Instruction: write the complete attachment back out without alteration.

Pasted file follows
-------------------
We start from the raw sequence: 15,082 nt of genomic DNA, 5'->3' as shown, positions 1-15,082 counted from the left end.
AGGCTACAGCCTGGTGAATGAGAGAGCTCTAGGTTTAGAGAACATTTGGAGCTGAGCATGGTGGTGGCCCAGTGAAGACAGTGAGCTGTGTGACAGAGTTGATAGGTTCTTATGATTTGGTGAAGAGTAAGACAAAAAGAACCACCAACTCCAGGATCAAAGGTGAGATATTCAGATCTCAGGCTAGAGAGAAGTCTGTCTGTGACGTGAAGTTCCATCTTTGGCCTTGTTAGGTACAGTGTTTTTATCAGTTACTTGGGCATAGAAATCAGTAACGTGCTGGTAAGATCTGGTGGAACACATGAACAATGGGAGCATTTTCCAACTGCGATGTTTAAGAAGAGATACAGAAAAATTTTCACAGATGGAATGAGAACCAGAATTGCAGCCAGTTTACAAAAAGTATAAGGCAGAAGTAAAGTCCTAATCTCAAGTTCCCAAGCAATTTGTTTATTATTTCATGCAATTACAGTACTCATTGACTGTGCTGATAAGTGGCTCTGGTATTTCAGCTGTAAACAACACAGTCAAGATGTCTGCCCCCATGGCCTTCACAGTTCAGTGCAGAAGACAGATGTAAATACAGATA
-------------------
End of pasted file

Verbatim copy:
We start from the raw sequence: 15,082 nt of genomic DNA, 5'->3' as shown, positions 1-15,082 counted from the left end.
AGGCTACAGCCTGGTGAATGAGAGAGCTCTAGGTTTAGAGAACATTTGGAGCTGAGCATGGTGGTGGCCCAGTGAAGACAGTGAGCTGTGTGACAGAGTTGATAGGTTCTTATGATTTGGTGAAGAGTAAGACAAAAAGAACCACCAACTCCAGGATCAAAGGTGAGATATTCAGATCTCAGGCTAGAGAGAAGTCTGTCTGTGACGTGAAGTTCCATCTTTGGCCTTGTTAGGTACAGTGTTTTTATCAGTTACTTGGGCATAGAAATCAGTAACGTGCTGGTAAGATCTGGTGGAACACATGAACAATGGGAGCATTTTCCAACTGCGATGTTTAAGAAGAGATACAGAAAAATTTTCACAGATGGAATGAGAACCAGAATTGCAGCCAGTTTACAAAAAGTATAAGGCAGAAGTAAAGTCCTAATCTCAAGTTCCCAAGCAATTTGTTTATTATTTCATGCAATTACAGTACTCATTGACTGTGCTGATAAGTGGCTCTGGTATTTCAGCTGTAAACAACACAGTCAAGATGTCTGCCCCCATGGCCTTCACAGTTCAGTGCAGAAGACAGATGTAAATACAGATA